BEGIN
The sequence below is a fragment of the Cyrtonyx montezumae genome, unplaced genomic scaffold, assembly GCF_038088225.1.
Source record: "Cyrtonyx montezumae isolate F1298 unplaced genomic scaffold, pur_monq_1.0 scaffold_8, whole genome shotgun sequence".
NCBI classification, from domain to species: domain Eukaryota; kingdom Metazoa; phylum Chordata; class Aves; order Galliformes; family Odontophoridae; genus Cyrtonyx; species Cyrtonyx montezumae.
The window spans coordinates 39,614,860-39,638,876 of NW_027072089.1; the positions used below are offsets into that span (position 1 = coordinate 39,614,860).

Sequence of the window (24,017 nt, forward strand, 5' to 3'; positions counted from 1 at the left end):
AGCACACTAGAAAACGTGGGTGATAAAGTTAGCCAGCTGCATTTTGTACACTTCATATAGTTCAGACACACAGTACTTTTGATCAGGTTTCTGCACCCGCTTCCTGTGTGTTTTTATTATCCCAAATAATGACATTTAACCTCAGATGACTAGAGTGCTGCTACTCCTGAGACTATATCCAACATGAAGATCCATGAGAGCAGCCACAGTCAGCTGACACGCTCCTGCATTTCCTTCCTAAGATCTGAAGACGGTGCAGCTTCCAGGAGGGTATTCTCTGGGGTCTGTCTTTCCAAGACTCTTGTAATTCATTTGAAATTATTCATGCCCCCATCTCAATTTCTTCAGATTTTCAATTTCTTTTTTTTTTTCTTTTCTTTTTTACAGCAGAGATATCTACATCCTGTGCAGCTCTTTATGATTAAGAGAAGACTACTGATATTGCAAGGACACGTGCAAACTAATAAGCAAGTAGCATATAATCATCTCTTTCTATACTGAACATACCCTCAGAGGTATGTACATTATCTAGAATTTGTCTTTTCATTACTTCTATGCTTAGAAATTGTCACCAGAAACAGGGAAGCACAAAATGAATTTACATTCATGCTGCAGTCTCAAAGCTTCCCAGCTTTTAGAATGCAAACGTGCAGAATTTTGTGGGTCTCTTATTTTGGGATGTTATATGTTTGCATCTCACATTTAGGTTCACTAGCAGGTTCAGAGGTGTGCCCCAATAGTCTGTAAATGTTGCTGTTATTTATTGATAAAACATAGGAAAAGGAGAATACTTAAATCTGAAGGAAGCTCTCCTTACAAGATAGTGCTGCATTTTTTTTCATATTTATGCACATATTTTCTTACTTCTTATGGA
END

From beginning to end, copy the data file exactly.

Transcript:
The sequence below is a fragment of the Cyrtonyx montezumae genome, unplaced genomic scaffold, assembly GCF_038088225.1.
Source record: "Cyrtonyx montezumae isolate F1298 unplaced genomic scaffold, pur_monq_1.0 scaffold_8, whole genome shotgun sequence".
NCBI classification, from domain to species: domain Eukaryota; kingdom Metazoa; phylum Chordata; class Aves; order Galliformes; family Odontophoridae; genus Cyrtonyx; species Cyrtonyx montezumae.
The window spans coordinates 39,614,860-39,638,876 of NW_027072089.1; the positions used below are offsets into that span (position 1 = coordinate 39,614,860).

Sequence of the window (24,017 nt, forward strand, 5' to 3'; positions counted from 1 at the left end):
AGCACACTAGAAAACGTGGGTGATAAAGTTAGCCAGCTGCATTTTGTACACTTCATATAGTTCAGACACACAGTACTTTTGATCAGGTTTCTGCACCCGCTTCCTGTGTGTTTTTATTATCCCAAATAATGACATTTAACCTCAGATGACTAGAGTGCTGCTACTCCTGAGACTATATCCAACATGAAGATCCATGAGAGCAGCCACAGTCAGCTGACACGCTCCTGCATTTCCTTCCTAAGATCTGAAGACGGTGCAGCTTCCAGGAGGGTATTCTCTGGGGTCTGTCTTTCCAAGACTCTTGTAATTCATTTGAAATTATTCATGCCCCCATCTCAATTTCTTCAGATTTTCAATTTCTTTTTTTTTTTCTTTTCTTTTTTACAGCAGAGATATCTACATCCTGTGCAGCTCTTTATGATTAAGAGAAGACTACTGATATTGCAAGGACACGTGCAAACTAATAAGCAAGTAGCATATAATCATCTCTTTCTATACTGAACATACCCTCAGAGGTATGTACATTATCTAGAATTTGTCTTTTCATTACTTCTATGCTTAGAAATTGTCACCAGAAACAGGGAAGCACAAAATGAATTTACATTCATGCTGCAGTCTCAAAGCTTCCCAGCTTTTAGAATGCAAACGTGCAGAATTTTGTGGGTCTCTTATTTTGGGATGTTATATGTTTGCATCTCACATTTAGGTTCACTAGCAGGTTCAGAGGTGTGCCCCAATAGTCTGTAAATGTTGCTGTTATTTATTGATAAAACATAGGAAAAGGAGAATACTTAAATCTGAAGGAAGCTCTCCTTACAAGATAGTGCTGCATTTTTTTTCATATTTATGCACATATTTTCTTACTTCTTATGGA